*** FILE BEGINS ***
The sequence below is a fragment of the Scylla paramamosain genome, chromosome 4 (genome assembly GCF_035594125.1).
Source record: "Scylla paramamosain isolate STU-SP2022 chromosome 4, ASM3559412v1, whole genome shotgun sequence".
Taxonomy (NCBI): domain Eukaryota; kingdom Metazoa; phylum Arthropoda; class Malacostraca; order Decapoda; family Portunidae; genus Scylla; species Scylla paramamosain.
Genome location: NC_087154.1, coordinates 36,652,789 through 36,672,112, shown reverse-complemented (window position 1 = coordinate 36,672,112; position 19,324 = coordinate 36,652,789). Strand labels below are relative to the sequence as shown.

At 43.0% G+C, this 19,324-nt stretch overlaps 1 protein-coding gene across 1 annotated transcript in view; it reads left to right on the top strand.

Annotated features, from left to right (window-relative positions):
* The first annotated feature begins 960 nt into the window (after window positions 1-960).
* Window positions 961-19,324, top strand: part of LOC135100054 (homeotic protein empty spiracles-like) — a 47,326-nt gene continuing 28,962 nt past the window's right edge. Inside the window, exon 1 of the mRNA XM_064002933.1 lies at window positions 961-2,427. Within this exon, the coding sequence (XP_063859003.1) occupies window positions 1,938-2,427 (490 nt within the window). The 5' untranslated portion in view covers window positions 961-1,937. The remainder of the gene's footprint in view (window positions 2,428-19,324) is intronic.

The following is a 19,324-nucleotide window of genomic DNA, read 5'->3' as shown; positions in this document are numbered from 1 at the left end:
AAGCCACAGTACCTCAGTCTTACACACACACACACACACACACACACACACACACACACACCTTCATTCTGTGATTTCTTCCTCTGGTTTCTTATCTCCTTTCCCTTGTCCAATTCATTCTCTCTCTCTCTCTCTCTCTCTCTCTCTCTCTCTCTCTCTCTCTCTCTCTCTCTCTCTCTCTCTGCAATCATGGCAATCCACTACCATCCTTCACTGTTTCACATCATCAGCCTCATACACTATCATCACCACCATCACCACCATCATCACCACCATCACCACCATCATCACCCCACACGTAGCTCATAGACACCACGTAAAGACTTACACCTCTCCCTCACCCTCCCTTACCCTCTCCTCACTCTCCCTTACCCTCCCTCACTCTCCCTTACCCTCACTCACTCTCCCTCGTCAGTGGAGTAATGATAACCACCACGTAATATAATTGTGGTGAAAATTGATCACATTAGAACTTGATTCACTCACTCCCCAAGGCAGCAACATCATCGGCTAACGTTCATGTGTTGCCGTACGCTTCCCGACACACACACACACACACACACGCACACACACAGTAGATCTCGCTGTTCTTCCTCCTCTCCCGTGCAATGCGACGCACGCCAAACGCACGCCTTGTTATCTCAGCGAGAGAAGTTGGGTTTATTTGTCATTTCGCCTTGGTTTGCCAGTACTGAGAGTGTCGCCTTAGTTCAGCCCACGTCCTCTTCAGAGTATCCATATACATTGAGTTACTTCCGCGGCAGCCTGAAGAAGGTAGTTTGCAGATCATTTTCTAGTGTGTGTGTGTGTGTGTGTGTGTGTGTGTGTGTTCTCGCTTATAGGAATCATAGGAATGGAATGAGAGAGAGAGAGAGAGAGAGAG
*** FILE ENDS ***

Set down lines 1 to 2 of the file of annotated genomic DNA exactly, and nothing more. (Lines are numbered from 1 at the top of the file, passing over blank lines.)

The sequence below is a fragment of the Scylla paramamosain genome, chromosome 4 (genome assembly GCF_035594125.1).
Source record: "Scylla paramamosain isolate STU-SP2022 chromosome 4, ASM3559412v1, whole genome shotgun sequence".